Evangelist

April 14, 2011 Leave a comment

During their abuse at Vanity Fair, Christian and Faithful are comforted by remembering the words of Evangelist from back before their journey even began. Evangelist told Christian that things like this would probably happen, and that people will be angry with them for even going on their journey.

It’s a sad truth that most evangelists today say the exact opposite of Bunyan’s Evangelist. Instead of warning about the hardships of following Christ, they come off as salesmen trying to impress upon people that by choosing Jesus, things will somehow be better. This modern style of evangelism flies in the face of pretty much everything that Jesus himself taught on the matter. Time and time again, he told his followers that they will be hated, attacked, and persecuted for their decision to follow him. We don’t do anyone any service by covering this part of his teaching up.

What comfort would Christian and Faithful had if Evangelist had not warned them of what was to come? If Evangelist had merely told them that their lives will be easier, and they were only following Christ under the pretext that it would be nothing but smooth sailing, what else would they do but abandon it when things started getting tough?

It is to our shame that we have neglected this part of the message. We are not called to follow Christ because it’s helpful to us, or it will make our lives comfortable, we are called to follow Christ simply because it’s the truth. Christian and Faithful are aware of this and it is the rock they stand on throughout their many trials.

When asked what they will buy at Vanity Fair, they respond by saying succinctly: “We buy the truth.”

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Vanity Fair

April 11, 2011 Leave a comment

As Christian and Faithful pass through Vanity Fair, they are thrown into prison, put on trial, found guilty, and Faithful is tortured and burned at the stake. The reason behind their trial and martyrdom is a simple one: They didn’t buy anything at the Fair. The charge against them is non-conformity.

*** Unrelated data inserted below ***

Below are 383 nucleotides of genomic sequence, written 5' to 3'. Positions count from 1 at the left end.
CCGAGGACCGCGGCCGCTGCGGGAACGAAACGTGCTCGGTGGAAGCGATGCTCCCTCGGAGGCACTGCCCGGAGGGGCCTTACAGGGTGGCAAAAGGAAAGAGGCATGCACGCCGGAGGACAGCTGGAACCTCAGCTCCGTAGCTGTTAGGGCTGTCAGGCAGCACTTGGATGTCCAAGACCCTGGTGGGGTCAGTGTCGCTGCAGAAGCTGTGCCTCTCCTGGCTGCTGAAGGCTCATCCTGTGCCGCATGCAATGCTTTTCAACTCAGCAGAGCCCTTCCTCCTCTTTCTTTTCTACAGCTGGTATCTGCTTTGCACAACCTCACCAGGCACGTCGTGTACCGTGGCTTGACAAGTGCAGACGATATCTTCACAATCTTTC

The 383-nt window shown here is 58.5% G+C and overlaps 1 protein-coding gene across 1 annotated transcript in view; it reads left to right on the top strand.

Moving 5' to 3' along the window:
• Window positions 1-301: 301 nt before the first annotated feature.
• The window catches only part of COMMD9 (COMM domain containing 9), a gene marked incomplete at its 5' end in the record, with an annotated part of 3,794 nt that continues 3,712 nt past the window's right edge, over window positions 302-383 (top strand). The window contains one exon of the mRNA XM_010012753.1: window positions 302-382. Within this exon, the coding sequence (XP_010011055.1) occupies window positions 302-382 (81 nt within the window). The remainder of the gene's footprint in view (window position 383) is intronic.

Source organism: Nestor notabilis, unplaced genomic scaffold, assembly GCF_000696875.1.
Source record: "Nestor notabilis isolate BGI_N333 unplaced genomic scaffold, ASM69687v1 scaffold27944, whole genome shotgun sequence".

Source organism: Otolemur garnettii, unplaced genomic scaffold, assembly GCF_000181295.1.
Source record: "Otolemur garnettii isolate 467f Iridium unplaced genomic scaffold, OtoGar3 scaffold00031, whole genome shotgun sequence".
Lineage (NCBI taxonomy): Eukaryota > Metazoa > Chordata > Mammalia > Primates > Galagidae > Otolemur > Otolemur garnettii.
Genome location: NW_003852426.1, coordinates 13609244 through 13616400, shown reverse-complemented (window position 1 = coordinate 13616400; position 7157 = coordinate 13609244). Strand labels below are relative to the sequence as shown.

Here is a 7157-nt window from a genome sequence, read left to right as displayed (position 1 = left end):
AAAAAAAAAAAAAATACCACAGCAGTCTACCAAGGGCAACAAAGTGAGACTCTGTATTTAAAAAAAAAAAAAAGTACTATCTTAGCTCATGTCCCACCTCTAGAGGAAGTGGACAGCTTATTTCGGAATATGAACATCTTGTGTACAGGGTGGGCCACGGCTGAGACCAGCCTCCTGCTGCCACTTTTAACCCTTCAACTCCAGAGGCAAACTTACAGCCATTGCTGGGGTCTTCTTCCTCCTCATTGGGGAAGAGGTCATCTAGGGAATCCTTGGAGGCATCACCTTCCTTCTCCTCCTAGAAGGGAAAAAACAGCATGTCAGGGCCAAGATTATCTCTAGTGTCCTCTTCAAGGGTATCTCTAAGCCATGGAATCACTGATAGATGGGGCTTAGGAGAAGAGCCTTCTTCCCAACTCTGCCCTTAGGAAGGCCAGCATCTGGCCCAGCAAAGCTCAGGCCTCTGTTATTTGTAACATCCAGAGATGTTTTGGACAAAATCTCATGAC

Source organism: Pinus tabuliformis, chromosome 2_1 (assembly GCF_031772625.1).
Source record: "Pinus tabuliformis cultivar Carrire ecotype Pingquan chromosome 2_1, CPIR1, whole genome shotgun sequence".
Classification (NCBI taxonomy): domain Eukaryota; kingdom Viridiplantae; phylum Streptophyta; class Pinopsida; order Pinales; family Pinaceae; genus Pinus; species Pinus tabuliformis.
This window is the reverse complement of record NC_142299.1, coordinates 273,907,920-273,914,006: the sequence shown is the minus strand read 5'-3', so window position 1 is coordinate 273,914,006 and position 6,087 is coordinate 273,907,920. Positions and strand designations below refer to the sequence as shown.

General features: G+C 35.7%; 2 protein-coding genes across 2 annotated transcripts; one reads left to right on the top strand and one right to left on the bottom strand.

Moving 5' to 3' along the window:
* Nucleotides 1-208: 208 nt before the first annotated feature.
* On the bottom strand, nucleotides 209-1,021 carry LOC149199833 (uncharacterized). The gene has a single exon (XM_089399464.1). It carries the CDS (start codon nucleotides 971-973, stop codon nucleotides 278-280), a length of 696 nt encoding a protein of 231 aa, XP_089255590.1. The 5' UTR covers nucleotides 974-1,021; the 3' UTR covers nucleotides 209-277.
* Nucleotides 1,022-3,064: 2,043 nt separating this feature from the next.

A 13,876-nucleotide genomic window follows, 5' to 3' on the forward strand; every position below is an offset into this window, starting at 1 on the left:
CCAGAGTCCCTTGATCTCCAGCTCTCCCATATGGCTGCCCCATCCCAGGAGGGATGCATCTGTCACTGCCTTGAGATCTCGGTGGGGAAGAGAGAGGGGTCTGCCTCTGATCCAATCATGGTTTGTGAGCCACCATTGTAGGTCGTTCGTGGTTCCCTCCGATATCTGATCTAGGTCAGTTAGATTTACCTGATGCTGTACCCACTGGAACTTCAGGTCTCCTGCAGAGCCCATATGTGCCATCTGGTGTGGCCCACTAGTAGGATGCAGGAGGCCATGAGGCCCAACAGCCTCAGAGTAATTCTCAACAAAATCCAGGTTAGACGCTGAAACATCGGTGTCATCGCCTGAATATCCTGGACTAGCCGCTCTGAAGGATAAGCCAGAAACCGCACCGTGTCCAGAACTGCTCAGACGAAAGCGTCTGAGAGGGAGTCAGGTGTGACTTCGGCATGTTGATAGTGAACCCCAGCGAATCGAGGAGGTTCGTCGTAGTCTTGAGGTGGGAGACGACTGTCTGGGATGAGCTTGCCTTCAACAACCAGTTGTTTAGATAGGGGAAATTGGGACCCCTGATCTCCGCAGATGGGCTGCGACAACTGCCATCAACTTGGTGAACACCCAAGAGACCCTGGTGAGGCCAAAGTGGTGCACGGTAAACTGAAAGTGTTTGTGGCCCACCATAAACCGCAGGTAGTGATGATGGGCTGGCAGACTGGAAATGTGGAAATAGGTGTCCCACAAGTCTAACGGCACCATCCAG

This is a petty thing to kill over, but we see this same kind of sentiment all the time. People absolutely hate it when you don’t join in with the rest of the crowd. Our inaction is sometimes more of a threat than any action could be.

They want us to join the herd and act as everyone else does because when we don’t, we are taking away from everyone the excuse of – “But this is what everybody does.” By not participating in their actions, you make them accountable and rob them of any justification they thought they had in the matter.

The smaller the minority of dissenters is, the more the majority hate you for not going along.

The Valley of Humiliation

April 9, 2011 3 comments

The reason the Valley of Humiliation carries that name, is because it is in this valley that Apollyon tries to humiliate you for not following God perfectly.

On the surface of it, this seems like a counter-intuitive way for the devil to act. Surely God is the one who is concerned about us following his laws, isn’t it? Shouldn’t it be him who scolds us for not doing things right? Why does the devil care? Instead of this, perhaps Bunyan should have tried to get Apollyon to make Christian hate God and feel good about himself. This seems like it would be more appropriate.

But Bunyan hasn’t written it that way, and rightly so. God is not the one who tries to make us feel bad for not acting perfectly all the time. That’s what the devil always does. Contrary to popular thought, the devil doesn’t want you to feel good about yourself, he wants you to feel as terrible about yourself as he can. And he goes about this by showing you everything you’ve ever done wrong. He humiliates you.

Humiliation is his great weapon he uses to achieve his ultimate goal. His hope is that you will become sick and tired of feeling unworthy and judged all the time, and come to hate God and all his stupid rules. He does this by making God nothing but an overbearing killjoy.

Read more…

Not Wanting Others Saved

March 22, 2011 Leave a comment